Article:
Think of "green cars," and hybrid or electric vehicles like the Toyota Prius and Tesla Model S likely come to mind. Surprisingly, though, many other more conventional cars are also considered "green." While the majority of cars on the road today burn gasoline, and will for the foreseeable future, many gas-powered vehicles meet the two defining requirements of a green vehicle: They use less fuel than average, and they produce fewer harmful emissions than average.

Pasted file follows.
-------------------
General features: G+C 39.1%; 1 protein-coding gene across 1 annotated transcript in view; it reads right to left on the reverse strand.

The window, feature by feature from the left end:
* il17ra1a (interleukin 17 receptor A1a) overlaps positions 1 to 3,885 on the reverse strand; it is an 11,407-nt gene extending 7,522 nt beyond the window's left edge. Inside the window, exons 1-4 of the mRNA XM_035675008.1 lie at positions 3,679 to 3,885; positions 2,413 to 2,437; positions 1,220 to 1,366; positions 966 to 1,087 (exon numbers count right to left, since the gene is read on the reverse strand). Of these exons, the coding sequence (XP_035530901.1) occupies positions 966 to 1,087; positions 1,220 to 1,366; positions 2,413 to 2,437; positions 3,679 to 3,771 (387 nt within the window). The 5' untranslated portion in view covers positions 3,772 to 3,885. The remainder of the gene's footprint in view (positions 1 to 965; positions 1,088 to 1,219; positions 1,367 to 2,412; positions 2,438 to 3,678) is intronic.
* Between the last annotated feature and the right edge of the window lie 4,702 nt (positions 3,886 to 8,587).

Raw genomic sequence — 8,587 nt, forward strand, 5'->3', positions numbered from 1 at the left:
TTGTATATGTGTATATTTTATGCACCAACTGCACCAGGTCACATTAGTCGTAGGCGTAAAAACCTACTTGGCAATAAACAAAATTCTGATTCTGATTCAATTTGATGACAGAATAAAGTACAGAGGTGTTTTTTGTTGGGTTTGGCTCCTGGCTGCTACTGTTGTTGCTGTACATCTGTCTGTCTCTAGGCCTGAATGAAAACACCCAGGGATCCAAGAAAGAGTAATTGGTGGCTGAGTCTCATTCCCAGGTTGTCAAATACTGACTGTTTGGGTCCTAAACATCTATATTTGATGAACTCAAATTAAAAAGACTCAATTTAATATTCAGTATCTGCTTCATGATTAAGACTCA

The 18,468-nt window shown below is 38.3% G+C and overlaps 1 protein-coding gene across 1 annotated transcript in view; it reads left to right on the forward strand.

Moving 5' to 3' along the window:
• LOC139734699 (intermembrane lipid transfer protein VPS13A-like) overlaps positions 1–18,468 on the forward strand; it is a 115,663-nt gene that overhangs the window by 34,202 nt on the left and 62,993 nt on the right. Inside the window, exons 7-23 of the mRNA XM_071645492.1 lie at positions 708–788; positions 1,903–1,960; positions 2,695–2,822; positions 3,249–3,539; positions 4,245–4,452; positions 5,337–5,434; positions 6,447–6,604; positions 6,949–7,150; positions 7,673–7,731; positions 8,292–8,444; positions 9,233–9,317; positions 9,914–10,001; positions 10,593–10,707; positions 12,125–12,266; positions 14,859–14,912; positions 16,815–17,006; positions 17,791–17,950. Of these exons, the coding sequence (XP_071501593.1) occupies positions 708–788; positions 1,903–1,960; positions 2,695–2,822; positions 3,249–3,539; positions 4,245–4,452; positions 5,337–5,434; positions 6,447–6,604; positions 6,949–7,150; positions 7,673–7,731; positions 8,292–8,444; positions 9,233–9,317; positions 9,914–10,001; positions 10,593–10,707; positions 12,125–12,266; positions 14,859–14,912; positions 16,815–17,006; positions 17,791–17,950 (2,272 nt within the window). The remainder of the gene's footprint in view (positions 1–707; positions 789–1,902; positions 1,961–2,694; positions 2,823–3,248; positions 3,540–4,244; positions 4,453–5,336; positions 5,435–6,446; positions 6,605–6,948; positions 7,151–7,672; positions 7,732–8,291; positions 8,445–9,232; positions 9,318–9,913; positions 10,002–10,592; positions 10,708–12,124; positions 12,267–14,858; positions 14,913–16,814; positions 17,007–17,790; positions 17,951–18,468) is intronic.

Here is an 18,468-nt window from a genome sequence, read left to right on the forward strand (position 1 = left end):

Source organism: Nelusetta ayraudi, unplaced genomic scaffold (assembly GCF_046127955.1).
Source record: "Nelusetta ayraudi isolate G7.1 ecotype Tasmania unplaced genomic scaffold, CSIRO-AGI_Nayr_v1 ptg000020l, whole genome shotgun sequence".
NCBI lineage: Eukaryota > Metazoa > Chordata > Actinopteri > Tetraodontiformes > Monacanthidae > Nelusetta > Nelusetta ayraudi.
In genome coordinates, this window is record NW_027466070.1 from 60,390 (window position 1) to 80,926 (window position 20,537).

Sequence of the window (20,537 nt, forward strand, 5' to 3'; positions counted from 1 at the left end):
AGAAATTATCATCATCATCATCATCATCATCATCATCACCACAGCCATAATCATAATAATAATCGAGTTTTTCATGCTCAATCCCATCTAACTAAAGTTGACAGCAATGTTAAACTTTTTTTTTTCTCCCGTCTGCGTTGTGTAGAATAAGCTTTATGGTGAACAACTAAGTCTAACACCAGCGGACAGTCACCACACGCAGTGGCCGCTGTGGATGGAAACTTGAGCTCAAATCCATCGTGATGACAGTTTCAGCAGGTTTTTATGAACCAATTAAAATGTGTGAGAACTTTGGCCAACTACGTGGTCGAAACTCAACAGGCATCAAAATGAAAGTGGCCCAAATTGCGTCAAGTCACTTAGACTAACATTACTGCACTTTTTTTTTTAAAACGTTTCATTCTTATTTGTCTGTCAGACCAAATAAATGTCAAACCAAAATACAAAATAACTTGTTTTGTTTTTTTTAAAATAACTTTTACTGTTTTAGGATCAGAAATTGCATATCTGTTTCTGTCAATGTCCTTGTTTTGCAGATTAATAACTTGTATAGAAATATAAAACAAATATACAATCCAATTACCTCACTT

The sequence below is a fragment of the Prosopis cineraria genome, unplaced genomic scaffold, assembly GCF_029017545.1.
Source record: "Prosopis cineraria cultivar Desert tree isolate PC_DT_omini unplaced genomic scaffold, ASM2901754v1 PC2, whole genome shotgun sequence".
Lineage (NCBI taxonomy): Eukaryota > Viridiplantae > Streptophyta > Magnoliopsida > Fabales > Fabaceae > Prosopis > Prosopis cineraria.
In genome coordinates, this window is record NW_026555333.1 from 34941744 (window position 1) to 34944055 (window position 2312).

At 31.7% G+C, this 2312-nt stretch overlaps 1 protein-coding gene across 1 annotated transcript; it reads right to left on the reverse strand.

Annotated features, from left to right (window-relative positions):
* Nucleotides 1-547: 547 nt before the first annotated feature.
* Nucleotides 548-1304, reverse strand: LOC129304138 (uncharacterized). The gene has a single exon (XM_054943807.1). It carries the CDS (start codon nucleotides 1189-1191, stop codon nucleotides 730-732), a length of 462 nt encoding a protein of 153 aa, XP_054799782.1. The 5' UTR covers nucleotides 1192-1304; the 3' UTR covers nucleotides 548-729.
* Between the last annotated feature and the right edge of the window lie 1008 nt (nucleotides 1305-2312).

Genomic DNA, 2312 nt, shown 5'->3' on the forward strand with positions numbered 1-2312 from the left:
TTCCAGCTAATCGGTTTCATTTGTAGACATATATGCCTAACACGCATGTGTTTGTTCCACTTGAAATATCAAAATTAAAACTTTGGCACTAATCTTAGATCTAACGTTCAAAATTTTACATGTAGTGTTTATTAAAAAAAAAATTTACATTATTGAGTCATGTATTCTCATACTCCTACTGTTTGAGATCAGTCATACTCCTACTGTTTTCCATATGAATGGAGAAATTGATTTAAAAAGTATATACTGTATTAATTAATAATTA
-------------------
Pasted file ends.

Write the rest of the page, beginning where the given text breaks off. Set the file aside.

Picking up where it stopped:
Tremendous progress has been made in raising fuel-economy standards and reducing emissions since the passage of Corporate Average Fuel Economy standards and the Clean Air Act in the 1970s, and today most efforts to make cars greener still involve improvements to gasoline cars. In fact, 30 of the 65 cars reviewed in the 2017 AAA Green Car Guide are powered solely by internal combustion engines, most of which burn gas. Such vehicles are available across a wide spectrum of brands, types, models, and price ranges, including full-size sedans, compact hatchbacks, luxury crossovers, minivans, pickup trucks, and more. We look at what it means to be a green car outside the world of hybrids and electrics.